This kid really milks his mom for all she's worth

May 17, 2010

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This spring, we were ... I'm reaching here, but I think the word is "blessed" ... with six baby goats, none of which are lacking in energy, enthusiasm or conviction in his or her beliefs.

Their beliefs are limited to three items, those being eat, sleep and create a general terror that can likely be heard for miles around.

They take breakfast at 6 a.m., and for the next two hours, the barn and pasture are filled with a variety of crashes, bangs and bleats in a cacophony that would make a human day-care center sound like a yoga class.


Naturally, I would wake up in the middle of the night with the singular thought: Must. Sell. Goats.

The worst (not necessarily for us, but for his mother) was a young buckling that was always, and I mean always, hungry. He would nurse until his mother, Hillary, would say "enough," but did this discourage him? Oh, no. He would chase Hillary around the pasture for hours, looking to latch on to her udder, buzzing the doe from all angles and allowing her no peace.

So annoyingly persistent was his pursuit that I wound up naming him Horsefly.

Hillary, named after the climber, is a pretty good athlete in her own right, but she was no match for little Horsefly, who could have given the Kenyans a run for their marathons.

She got a brief rest when I milked her in the evenings. She'd never been a big fan of milking before, but having her child locked out of the room gave her some peace that she seemed to cherish.

Afterward, I would open the door and, sure enough, there was Horsefly, happily wagging his tail with a frenzy and greeting his mom with, "I'm glad to see you're BACK; I've been waiting to SEE you again." And Hillary would freeze in the doorway and go mildly catatonic.

So you can imagine my relief and hers when a wonderful couple answered our advertisement about young goats for sale.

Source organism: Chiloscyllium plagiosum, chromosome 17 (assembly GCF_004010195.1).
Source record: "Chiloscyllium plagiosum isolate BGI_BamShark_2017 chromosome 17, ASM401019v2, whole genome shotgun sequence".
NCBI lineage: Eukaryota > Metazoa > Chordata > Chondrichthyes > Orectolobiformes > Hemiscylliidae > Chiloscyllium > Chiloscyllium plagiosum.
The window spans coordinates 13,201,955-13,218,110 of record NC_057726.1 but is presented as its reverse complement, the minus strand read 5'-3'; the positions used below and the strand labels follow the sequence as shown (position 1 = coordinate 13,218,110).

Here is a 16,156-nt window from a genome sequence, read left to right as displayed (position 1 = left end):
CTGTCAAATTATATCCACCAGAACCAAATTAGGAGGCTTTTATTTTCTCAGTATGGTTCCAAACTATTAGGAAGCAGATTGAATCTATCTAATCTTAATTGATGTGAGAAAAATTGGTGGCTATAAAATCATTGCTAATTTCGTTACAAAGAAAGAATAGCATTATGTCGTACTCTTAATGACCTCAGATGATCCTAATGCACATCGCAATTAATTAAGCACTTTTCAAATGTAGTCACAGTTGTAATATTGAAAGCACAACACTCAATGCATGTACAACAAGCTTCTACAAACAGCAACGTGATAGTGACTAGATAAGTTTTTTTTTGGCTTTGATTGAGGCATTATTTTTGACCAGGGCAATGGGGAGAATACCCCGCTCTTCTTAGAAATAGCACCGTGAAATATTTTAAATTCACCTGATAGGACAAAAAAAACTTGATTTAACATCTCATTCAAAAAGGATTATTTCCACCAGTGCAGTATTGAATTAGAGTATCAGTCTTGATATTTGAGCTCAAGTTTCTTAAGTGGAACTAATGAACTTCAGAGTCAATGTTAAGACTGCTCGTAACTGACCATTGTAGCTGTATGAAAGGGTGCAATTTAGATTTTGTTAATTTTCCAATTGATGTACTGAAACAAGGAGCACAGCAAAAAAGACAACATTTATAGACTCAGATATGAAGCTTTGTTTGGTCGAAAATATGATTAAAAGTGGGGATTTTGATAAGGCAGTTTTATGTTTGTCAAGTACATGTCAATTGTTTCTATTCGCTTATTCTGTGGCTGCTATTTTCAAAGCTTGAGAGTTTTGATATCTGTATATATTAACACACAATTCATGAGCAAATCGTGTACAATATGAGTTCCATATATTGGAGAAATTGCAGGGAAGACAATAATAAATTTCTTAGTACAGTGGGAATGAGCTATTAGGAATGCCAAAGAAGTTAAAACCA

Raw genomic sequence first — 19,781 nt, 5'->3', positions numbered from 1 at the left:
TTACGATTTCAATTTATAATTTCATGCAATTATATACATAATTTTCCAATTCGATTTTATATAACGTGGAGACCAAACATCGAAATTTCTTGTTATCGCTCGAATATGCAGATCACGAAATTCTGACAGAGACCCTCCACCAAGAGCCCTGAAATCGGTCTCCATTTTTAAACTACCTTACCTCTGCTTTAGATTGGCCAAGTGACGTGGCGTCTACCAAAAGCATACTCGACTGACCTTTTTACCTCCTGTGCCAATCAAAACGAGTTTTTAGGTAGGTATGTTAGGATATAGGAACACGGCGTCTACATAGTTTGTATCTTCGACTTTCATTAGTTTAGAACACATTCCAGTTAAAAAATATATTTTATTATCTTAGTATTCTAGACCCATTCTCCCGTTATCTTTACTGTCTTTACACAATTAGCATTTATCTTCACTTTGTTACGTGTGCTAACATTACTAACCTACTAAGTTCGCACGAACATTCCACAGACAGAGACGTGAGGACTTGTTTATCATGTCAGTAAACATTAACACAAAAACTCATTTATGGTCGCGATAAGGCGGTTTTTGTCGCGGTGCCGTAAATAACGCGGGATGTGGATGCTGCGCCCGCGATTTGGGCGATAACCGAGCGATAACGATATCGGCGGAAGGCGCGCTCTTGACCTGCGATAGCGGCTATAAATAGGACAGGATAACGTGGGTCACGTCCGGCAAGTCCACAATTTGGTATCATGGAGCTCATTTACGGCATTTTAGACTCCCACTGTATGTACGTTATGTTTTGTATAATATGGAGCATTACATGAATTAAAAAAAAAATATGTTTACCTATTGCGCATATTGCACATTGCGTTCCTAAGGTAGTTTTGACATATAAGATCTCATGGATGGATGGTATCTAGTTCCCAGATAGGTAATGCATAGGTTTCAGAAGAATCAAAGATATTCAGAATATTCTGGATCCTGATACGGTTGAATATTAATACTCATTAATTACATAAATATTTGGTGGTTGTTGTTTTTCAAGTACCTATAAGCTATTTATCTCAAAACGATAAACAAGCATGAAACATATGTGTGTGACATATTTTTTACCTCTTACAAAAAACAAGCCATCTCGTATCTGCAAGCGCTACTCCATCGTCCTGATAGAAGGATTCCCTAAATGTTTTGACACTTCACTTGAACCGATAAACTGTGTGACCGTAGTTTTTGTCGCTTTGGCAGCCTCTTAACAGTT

Of course, things for me are never this easy.

I was behind on chores and was racing around to be finished throwing hay by the time of Paula and Frank's arrival. I was just about done when I couldn't help but notice a 4-foot snake that was sunning himself in the paddock.

I am not permitted to kill these vipers, per instructions from the management, so I hastily grabbed him by the neck and headed for the driveway -- just as our guests were pulling into the parking lot.

It is a testament to their tolerance that they did not immediately do a 180 and go fishtailing back down the lane, spraying gravel in their wake.

Here I was, wearing threadbare farm clothes, hadn't shaved in about four days, with a pitchfork in one hand and a writhing snake in the other. I froze. I knew this had to be an unspeakably picturesque introduction to Little Farm by the Creek, and feared I might have cost us a sale.

Fortunately, Paula and Frank were quite understanding, and Beth was there to clean up the mess. As I relocated Mr. Snake, she took them to the barn, where they were greeted by two blurs flashing in front of the barn door -- Hillary, and then Horsefly hot on her tail.

In the end, they decided to take Horsefly and his sister, and these are two very lucky goats. (And it needs to be noted that Hillary, not exactly being Mother of the Year material, did not miss them a bit.)

As we were sitting around talking that afternoon, Beth had only one request for the goat's upbringing: "Can you please name him something other than Horsefly?"

To that point, I had no idea that my creative efforts were so unappreciated.

Tim Rowland is a Herald-Mail columnist. He can be reached at 301-733-5131, ext. 2324, or by e-mail at"> Tune in to the Rowland Rant video under">, on or on Antietam Cable's WCL-TV Channel 30 evenings at 6:30. New episodes are released every Wednesday.

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